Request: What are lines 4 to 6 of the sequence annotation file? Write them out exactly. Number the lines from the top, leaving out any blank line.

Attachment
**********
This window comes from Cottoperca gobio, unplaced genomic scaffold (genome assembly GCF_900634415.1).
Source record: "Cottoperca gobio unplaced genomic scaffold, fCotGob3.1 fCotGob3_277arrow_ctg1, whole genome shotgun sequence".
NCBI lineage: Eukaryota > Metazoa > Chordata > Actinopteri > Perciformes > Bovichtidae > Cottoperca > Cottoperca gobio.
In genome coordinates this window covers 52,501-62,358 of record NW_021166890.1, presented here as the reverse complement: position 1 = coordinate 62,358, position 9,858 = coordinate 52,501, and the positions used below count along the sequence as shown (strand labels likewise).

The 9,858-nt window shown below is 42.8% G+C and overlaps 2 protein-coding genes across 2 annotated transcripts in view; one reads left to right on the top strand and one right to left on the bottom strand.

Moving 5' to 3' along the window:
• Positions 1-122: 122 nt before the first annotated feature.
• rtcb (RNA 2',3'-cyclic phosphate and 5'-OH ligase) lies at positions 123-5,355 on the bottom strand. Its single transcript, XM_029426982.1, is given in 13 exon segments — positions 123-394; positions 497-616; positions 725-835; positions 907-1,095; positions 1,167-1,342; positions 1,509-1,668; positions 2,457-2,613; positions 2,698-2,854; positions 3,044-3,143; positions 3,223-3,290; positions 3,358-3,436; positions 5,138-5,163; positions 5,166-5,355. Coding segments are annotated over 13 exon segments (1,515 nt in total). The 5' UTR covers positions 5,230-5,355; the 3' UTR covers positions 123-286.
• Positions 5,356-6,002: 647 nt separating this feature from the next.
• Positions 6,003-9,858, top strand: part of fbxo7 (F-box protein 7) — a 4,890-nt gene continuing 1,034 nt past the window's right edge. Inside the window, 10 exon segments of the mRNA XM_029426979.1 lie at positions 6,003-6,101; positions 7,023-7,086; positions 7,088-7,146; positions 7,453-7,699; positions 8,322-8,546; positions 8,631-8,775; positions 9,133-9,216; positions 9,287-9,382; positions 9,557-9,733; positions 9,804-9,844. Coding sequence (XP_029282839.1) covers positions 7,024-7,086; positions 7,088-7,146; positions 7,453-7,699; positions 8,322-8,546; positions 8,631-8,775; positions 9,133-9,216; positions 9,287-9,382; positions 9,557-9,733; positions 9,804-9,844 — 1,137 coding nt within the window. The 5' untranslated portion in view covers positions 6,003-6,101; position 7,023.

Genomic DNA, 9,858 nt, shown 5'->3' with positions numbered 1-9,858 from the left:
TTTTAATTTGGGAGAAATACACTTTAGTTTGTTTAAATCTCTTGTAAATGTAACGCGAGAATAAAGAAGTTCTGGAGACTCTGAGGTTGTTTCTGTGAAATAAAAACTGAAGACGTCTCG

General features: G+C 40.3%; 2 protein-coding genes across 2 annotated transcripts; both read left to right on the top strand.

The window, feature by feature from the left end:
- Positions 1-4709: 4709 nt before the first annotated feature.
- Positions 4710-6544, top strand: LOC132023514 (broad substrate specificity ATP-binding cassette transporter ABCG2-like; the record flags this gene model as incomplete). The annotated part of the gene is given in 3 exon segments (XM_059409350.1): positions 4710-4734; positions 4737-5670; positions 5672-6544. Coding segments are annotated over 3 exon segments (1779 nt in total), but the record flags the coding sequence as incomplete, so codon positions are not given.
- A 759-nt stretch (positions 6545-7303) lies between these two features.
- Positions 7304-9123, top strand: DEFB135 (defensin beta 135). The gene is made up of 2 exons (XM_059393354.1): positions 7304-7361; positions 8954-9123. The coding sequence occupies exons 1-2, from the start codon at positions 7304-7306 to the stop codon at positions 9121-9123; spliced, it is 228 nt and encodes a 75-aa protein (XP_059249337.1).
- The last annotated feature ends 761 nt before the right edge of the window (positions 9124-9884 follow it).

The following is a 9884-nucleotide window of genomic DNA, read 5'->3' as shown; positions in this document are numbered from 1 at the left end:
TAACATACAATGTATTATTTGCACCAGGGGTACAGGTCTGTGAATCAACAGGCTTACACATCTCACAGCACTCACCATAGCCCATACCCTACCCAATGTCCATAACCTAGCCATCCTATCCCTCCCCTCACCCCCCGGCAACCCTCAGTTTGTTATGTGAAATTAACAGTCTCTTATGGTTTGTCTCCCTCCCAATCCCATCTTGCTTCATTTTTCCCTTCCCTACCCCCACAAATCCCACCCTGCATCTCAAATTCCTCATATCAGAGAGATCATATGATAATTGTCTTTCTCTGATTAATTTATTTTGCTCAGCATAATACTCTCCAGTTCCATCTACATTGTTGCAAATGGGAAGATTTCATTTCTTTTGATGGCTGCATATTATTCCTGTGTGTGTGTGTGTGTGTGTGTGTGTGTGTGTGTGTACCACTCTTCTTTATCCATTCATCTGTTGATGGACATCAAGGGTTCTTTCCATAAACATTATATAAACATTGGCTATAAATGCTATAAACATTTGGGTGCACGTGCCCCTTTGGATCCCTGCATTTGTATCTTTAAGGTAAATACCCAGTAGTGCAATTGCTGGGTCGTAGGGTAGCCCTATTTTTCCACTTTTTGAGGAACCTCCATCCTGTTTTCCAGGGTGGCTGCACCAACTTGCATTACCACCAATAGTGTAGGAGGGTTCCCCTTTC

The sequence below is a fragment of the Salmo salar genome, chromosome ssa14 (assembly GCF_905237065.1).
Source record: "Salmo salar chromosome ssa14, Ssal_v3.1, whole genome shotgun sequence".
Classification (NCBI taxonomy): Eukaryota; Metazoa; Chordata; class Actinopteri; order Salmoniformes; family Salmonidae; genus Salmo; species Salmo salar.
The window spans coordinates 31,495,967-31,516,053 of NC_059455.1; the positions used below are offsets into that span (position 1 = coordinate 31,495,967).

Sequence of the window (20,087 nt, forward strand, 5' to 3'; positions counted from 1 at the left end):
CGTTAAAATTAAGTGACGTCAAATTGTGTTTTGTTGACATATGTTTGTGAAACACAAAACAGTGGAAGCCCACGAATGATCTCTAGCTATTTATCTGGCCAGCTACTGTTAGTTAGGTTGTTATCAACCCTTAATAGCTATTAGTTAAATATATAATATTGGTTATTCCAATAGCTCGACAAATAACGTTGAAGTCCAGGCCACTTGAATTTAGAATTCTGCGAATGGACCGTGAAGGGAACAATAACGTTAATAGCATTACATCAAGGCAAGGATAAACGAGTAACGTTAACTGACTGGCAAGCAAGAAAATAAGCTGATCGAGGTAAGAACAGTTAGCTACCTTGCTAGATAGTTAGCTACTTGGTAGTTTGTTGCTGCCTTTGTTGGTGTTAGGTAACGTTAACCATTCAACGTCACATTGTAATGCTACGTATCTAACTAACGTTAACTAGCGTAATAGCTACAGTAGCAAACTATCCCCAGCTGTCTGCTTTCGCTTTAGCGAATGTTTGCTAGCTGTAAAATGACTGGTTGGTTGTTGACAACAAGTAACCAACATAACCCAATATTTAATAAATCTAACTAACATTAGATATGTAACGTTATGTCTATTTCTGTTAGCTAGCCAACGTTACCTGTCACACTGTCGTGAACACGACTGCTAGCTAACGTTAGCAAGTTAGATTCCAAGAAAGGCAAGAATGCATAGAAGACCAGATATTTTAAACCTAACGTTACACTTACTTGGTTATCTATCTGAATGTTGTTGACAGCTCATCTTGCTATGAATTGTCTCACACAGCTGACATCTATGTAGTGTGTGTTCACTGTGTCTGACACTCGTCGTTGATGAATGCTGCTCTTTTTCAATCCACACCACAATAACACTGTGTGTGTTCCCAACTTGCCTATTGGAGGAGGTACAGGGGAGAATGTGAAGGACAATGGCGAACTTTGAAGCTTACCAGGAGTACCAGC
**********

In genome coordinates this window covers 52,501-62,358 of record NW_021166890.1, presented here as the reverse complement: position 1 = coordinate 62,358, position 9,858 = coordinate 52,501, and the positions used below count along the sequence as shown (strand labels likewise).

The 9,858-nt window shown below is 42.8% G+C and overlaps 2 protein-coding genes across 2 annotated transcripts in view; one reads left to right on the top strand and one right to left on the bottom strand.

Moving 5' to 3' along the window: